Last week, I delivered an Appreciative Inquiry workshop for a group of staff and service users who had come together to consider how they would deliver a seemingly impossible agenda around mental health equality.
Appreciative Inquiry, as some of you know, is a way of identifying the ‘best of what is’ and discovering assets within communities that may not be initially obvious or evident. It takes a hopeful and optimistic view based on the possibility of creating a new reality. At its heart is a fairly systematic process to create a unique and bold provocative statement of intent, which in turn shape actions and ultimately a preferred new destiny. Its sounds profound, doesn’t it? Indeed, most people who are subject to this kind of approach love it, feel very refreshed by it and often remark at how little we use it in other areas that are challenging in our world of work.
Last week was no exception to previous workshops, the efforts, the passion and willingness to engage made the day a success and as expected we came to a set of radical and decisive actions that provided a new and exciting reality for the group – the approach has never failed me yet. People left feeling uplifted, hopeful and eager to progress the next steps.
However, one area was a bit more of a struggle and at one point in the afternoon I had that sinking feeling and a little seed of doubt that we may not achieve our goals for the day. The need to create a Provocative Proposition is key and without this you struggle to progress further. As already described the Provocative Proposition is a clear statement of intent, it is your bold statement reflecting your values and assets, strengths and innate abilities. It’s the opportunity to dream about a new reality! We were struggling and I was trying to understand why?
At the point of needing to generate a statement, the group’s discussion became increasingly diverse and moved away from their objective. People were coming out with lots of new points, not previously considered. Also, participants were generating statements, using tried and tested language, that quite simply put wasn’t provocative or bold enough and would easily get lost in the sea of similar statements. Of course, we did eventually get to a statement, but not everyone felt that it was provocative enough and some still weren’t sure about the process (or possibly the point)- I needed to reflect, what had I missed or not noticed in my effort to move people through the process?
My first observation was that to develop a bold and provocative statement needs time – it doesn’t just happen. Heaps of dialogue is required, good facilitation, the ability to capture ‘quotable quotes‘ and plenty of false starts are required for a statement to emerge. When you do hit the right statement everyone generally gets quite spontaneously excited – you certainly know when you’ve got there!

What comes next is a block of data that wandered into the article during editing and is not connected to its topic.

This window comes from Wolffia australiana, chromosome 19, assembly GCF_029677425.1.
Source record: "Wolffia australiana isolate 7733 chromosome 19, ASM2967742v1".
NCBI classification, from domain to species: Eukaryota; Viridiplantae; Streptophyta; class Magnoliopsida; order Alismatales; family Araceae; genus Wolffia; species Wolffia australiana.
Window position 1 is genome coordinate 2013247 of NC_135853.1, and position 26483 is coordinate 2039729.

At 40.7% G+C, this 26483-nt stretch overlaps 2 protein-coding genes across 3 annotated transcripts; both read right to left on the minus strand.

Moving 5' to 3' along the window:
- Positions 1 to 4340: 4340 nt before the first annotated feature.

Similarly, the ability to suspend your own preconceptions and cultural expectations of words, phrases and statements you should use is critical. To be truly radical and bold require you to create a form of words that are not widely used in other areas. In fact, it’s my experience that over familiar words and statements often leave people feeling they’re revisiting a rather well worn story and narrative rather than considering a new one for themselves. I clearly needed to place a stronger emphasis on this.
Finally, it is important for me and others to ask the question, who is the Provocative Proposition for? Many think it needs to be a mission statement or a marketing slogan, that it will have some public facing purpose or be used for a communications strategy or plan. All of these things may be the case, but actually in the moment, at that particular point in the process, all the Provocative Proposition is for is for the community developing it! It is theirs to own, to hold close to their hearts and to use to drive their actions and destiny. What happens to it after that of course is anyone’s guess.
So in summary, the one thing I do know about Provocative Propositions is that the seemingly simple statement on first glance can in fact develop huge significant through the dialogue it engenders, often to the point where the term becomes implicitly understood and used in common parlance. Take for examples words like Parity of Esteem – the words now used in England to achieve mental health equality with physical health or the slogan ‘just do it’ – we all know what underlies these statements!
Someone remarked at the end of the session last week – (my paraphrase) we need new words, new bold statements to describe how we are going to deliver mental health equality. If people don’t get it at first they soon will. “Let’s face it Brexit is now a word!”
Tim Coupland, The Wellbeing Collective.